Terminology question, no load capacitor and no load resistor

I was reviewing a schematic I found on-line at Cypress Semiconductor for one of their capsense products.· While reading through the schematic I saw references to "no load" as the value on a couple capacitors and a couple resistors.· In the version notes of the schematic there was another note "zero ohm resistors replaced with no load resistors".·

I know what a zero ohm resistor is.· In the places in the Cypress schematic I think a zero ohm resistor would have done.· I don't understand what a "no load" capacitor or a "no load" resistor is.· Can any one educate me?

My best guess, and it is only a guess,·is that a "no load" cap or resistor is an actual device to be stuffed on the board but is really an open (instead of a short. 0 ohm).· Does that make sense?· Even though a device is populated it is still open?· Why populate the device then and instead just leave the footprint empty?· Perhaps to keep someone from accidentally stuffing it and causing a short?· That would make sense for the capacitors but I am not so sure about the resistor, but that probably depends on the application.

Thank you for any insights or defintions you can provide.

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Timothy D. Swieter

www.brilldea.com·- check out the uOLED-IOC, an I/O expansion for the uOLED-96-PROP
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www.brilldea.com :RGB LED Ribbon, LED Painter II-8, PolkaDOT-51 and other gadgets for artistic lighting displays
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Comments

  • 6 Comments sorted by Votes Date Added
  • edited March 2008 Posts: 0Vote Up0Vote Down
    Timothy D. Swieter,

    I've heard the term used before when a board has multiple options, and the "no load" cap or resistor indicates that that component will NOT be populated on that board.

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    Beau Schwabe

    IC Layout Engineer
    Parallax, Inc.
    "Irony hides in the deception of your current view of the situation" - Me ....
    In other words, do not believe what you are told and what you immediately perceive until you find out the absolute truth for yourself from all possible angles.

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  • edited March 2008 Posts: 1,603Vote Up0Vote Down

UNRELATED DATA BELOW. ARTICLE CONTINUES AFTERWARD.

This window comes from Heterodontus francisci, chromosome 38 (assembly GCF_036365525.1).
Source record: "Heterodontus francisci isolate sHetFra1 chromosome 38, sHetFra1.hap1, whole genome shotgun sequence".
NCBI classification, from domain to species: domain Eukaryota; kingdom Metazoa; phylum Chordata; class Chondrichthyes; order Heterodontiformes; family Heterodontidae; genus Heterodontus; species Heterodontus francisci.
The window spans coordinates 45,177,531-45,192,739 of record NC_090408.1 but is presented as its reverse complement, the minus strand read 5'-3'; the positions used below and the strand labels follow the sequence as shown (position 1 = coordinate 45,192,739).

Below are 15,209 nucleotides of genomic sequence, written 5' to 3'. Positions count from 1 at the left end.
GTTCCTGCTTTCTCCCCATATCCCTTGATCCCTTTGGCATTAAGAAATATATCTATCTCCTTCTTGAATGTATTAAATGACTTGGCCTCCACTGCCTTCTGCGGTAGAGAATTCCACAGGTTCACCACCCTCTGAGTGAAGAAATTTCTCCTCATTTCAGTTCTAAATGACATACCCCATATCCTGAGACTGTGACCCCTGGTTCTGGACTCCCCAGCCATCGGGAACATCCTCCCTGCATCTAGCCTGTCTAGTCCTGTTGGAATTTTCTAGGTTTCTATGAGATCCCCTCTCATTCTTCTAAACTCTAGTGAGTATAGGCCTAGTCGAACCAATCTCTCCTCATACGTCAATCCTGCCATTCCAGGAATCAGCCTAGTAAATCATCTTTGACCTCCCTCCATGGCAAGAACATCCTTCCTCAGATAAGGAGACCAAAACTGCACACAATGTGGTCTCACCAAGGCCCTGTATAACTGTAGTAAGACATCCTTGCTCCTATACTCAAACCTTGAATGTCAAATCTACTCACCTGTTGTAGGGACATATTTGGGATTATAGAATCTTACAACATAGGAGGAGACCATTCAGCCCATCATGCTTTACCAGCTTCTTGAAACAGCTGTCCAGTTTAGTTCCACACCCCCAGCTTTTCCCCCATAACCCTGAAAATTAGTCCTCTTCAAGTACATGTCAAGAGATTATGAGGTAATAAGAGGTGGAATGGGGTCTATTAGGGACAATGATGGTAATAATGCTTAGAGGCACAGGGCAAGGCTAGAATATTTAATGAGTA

Hmmm - so "no load" is similar to Do Not Populate. That makes sense as I reviewed the schematic. The "no load" way of labeling things is perhaps even better than listing a part and a value and then on the BOM making it a Do Not Populate/stuff. I like having the majority of the data in one place so the person viewing the schematic is not confused and doesn't require so many other documents to decode and understand the design. I may have to implement this term in my designs, but make it clear that "no load" means do not populate.

    Thank you Beau for the response.

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    Timothy D. Swieter

    www.brilldea.com·- check out the uOLED-IOC, an I/O expansion for the uOLED-96-PROP
    www.tdswieter.com
    One little spark of imagination is all it takes for an idea to explode
    Timothy D. Swieter, P.E.
    www.brilldea.com :RGB LED Ribbon, LED Painter II-8, PolkaDOT-51 and other gadgets for artistic lighting displays
    http://www.brilldea.com/Prod_Clearance.html :Need to make room for new ideas!
    www.tdswieter.com
  • edited March 2008 Posts: 0Vote Up0Vote Down
    In days gone by, long gone by I'm afraid, components were "loaded" into boards, especially when boards were hand assembled. Could be a connection, or not...

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  • edited March 2008 Posts: 0Vote Up0Vote Down
    hmmm....recently I was going through a schematic for a piece of gear at work.

    I was trying to trace a circuit that I later realized had a resistor that wasn't used....it was silkscreened on the board, but not placed.
    Taking a better look at the schematic I found that the "value" on that particular resistor simply has the letters SAT.

    My boss couldn't quite remember what it stood for....and I had not seen that before. Swapped At Test?? or Supplied At Test...??

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    <FONT>Steve



    What's the best thing to do in a lightning storm? "take a one iron out the bag and hold it straight up above your head, even God cant hit a one iron!"
    Lee Travino after the second time being hit by lightning!
  • edited March 2008 Posts: 0Vote Up0Vote Down
    Steve,
    "Select At Test". We use them all the time at my work.

    Bean.

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